Wednesday, July 22, 2009
The blueberries are so abundant this year the branches are drooping. I'm not sure what variety they are; sometime long ago, someone planted them here. They were big bushes even in 1966; when I first came here. In talking with a former property owner, the bushes were big and mature in 1948 and he remembered picking them.
With so many berries, it's time to freeze some and make wine (it'll be ready for Thanksgiving). Today, I dusted off the food dehydrator and decided to dry some of the berries. All the recipes said to coat the blueberries with lemon juice. Anyone got any hints as to why? Apples sure, lemon juice keeps them from turning brown, but blueberries?
Regardless, I coated the blueberries with some lemon juice and turned the the drier on. It should be about eight hours or so, according to the directions. Sort of curious about this.
In the course of checking our how to dry blueberries I did come across some blueberry facts. Of course the Native people knew a lot about blueberries including a lot of health wisdom. They also dried the blueberries and used the powder as a meat rub. This is another culinary experiment. Could be pretty good with a nice venison steak.
The blosoom end of the blueberry is shaped like a perfect five point star, actuall known today as the "calyx" (for crossword puzzle lovers). In some Native traditions, the blueberry was sent to earth by the Great Spirit to ward off famine and starvation.
Another option, besides more wine, is “sautauthig”. Now I like blueberries in oatmeal, in pancakes and fritters, muffins and bread, and my favorite, pie, or just eaten raw. This recipe calls for dried blueberries in cornmeal mush or grits. According to some Web sites, it was eaten on the very first Thanksgiving. Seems those Pilgrims were mighty hungry.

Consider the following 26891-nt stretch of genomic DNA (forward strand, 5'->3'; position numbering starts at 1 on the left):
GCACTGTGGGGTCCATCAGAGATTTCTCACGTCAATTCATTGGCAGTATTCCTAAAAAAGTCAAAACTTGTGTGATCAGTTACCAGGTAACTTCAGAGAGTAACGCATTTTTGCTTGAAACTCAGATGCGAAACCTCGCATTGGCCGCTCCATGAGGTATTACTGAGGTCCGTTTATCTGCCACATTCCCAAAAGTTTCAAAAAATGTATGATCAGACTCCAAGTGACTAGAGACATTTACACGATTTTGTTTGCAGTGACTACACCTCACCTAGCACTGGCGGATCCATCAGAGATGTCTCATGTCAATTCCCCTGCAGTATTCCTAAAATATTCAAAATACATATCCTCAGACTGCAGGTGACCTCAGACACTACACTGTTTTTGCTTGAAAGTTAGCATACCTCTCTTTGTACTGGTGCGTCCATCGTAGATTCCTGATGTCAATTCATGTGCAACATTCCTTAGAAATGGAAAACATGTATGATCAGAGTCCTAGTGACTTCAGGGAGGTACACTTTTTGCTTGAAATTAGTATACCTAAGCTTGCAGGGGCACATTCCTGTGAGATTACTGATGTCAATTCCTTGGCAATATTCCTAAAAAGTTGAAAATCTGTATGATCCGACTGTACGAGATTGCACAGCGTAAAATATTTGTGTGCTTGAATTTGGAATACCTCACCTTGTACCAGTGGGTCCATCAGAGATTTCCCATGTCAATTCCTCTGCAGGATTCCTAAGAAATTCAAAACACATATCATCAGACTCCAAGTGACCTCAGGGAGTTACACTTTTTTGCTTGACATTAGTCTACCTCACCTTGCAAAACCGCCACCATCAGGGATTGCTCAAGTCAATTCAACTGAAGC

For sautauthig: 1 ½ cup of water
1 ½ cup milk
¾ cup of cornmeal or quick cooking grits
½ teaspoon salt
3 tablespoons of maple syrup or honey
2 cups of fresh or frozen or canned blueberries
OR ½ cup dried blueberries
Heat the water and milk, add cornmeal gradually, stirring until it thickens add the blueberries and honey.
I'll give it a whirl this week, (thinking Cool Whip would be nice) and be a pilgrim. Maybe when I make the wine...and a venison steak.
Blueberries are in season now, buy local. There's plenty of places to get them and they are one of the healthiest fruits to eat and enjoy.
Blogs I enjoy and read
On Your Wat to the Top
New York's Southern Tier
Urban Veggie Garden
And if you care here is the link to my HubPages. Click the title for Helium articles. Thanks.
*UPDATE: Thanks to two people who work for the U.S. Highbush Blueberry Council who responded to a question about "sautauthig", Ruth Lowenberg and Marcy Erhard. Ruth sent this link about sautauthig and it is pretty good especially if you have children or are a teacher. Thanks to both.